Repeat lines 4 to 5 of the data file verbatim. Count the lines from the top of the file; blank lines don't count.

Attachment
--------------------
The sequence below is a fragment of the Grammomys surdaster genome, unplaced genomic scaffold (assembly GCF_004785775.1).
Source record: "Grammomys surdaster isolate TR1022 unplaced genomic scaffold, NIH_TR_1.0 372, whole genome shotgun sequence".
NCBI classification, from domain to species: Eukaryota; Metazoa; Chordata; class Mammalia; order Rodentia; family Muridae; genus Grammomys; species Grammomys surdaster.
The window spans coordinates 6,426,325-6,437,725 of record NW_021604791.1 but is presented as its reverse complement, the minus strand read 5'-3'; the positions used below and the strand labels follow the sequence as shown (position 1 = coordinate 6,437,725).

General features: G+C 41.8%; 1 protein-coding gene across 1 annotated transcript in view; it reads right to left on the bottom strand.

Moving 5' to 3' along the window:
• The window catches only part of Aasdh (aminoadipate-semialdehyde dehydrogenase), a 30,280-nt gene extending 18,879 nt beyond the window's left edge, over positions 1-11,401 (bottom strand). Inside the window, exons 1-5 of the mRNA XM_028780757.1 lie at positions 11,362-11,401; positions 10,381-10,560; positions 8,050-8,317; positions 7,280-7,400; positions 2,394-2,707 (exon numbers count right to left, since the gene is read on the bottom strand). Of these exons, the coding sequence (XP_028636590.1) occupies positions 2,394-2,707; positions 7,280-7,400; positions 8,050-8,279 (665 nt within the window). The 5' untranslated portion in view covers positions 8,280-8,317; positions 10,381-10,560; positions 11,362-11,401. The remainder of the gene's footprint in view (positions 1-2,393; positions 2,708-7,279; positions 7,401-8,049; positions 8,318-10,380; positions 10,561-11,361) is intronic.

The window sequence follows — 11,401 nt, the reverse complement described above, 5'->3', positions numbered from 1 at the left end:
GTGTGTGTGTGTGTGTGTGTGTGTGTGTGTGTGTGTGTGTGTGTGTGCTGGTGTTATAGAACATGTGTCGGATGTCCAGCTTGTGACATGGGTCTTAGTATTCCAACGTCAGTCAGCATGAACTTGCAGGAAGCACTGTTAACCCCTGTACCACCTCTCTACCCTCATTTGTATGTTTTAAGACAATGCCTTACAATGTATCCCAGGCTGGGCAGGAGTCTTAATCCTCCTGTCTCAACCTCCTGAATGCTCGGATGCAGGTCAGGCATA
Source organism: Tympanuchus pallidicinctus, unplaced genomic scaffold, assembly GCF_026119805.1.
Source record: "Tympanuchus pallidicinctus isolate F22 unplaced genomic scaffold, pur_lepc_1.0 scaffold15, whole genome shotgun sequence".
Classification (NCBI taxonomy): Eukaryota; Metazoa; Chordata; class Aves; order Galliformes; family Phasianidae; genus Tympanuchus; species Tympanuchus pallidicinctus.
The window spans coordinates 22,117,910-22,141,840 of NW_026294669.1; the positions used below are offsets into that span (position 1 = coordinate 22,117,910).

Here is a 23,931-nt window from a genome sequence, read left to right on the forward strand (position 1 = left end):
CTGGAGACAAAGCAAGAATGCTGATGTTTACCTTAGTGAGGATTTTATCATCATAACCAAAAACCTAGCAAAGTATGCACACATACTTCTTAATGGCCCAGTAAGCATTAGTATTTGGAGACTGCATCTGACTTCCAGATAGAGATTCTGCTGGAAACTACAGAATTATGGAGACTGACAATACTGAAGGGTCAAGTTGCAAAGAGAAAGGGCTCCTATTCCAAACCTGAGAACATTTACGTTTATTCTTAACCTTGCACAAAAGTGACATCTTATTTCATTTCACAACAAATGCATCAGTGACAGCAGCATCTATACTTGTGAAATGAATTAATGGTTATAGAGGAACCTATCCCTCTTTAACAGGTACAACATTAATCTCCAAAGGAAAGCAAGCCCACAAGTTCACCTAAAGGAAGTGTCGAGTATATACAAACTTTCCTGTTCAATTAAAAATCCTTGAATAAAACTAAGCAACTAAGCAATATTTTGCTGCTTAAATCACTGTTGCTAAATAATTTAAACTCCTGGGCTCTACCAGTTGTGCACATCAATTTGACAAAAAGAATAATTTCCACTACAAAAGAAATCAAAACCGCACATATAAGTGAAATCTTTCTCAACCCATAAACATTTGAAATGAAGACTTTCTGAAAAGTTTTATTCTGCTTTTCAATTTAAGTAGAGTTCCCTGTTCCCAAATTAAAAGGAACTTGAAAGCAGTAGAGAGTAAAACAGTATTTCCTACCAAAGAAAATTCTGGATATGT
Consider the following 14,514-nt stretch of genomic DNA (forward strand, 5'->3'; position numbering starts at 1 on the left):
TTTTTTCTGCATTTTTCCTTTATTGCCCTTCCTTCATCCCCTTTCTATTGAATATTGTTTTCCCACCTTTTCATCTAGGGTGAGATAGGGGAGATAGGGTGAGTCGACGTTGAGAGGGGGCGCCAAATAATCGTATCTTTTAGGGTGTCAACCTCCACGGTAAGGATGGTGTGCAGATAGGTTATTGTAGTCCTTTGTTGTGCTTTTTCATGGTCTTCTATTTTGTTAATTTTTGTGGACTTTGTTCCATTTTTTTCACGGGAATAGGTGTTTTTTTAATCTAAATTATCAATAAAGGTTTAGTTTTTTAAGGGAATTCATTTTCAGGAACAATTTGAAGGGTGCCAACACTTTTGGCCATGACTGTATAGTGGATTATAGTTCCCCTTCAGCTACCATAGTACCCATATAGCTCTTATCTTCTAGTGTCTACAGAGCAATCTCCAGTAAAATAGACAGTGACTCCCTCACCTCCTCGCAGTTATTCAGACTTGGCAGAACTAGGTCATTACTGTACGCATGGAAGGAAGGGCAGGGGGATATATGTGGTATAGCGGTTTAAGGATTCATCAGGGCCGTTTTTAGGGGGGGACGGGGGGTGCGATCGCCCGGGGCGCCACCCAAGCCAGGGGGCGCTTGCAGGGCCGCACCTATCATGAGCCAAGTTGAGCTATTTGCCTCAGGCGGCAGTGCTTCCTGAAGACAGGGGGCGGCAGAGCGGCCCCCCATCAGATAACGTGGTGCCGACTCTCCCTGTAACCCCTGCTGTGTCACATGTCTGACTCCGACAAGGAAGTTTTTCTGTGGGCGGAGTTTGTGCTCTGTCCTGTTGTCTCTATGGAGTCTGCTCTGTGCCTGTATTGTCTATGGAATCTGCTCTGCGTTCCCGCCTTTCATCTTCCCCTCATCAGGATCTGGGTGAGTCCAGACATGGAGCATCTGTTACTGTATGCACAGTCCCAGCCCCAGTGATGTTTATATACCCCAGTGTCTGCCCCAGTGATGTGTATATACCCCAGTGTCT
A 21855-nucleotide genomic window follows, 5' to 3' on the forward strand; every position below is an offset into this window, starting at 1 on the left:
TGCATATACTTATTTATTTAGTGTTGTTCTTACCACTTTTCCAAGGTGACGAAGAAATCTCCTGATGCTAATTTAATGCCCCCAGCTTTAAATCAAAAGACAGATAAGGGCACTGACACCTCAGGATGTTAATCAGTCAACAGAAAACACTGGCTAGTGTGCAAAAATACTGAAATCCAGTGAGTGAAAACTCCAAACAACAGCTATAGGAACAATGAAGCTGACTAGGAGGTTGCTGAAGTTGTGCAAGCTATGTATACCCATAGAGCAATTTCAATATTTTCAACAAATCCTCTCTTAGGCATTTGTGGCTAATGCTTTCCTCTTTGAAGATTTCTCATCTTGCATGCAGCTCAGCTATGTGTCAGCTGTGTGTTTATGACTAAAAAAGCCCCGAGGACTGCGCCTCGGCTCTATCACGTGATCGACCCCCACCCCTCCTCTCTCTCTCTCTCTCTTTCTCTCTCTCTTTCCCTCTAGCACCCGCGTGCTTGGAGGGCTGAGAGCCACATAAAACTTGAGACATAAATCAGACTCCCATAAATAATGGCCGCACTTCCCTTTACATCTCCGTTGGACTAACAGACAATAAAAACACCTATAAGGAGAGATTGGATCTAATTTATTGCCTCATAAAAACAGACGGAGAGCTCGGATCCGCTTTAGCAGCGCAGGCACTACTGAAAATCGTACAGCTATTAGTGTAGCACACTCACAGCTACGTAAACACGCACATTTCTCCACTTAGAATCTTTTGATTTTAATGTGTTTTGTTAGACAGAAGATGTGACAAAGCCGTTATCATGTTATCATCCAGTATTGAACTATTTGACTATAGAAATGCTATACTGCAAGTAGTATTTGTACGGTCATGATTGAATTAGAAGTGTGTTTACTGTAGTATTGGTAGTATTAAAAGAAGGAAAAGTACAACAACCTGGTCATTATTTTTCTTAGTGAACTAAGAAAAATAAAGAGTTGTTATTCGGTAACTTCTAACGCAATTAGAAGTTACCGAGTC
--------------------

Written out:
The window spans coordinates 6,426,325-6,437,725 of record NW_021604791.1 but is presented as its reverse complement, the minus strand read 5'-3'; the positions used below and the strand labels follow the sequence as shown (position 1 = coordinate 6,437,725).

General features: G+C 41.8%; 1 protein-coding gene across 1 annotated transcript in view; it reads right to left on the bottom strand.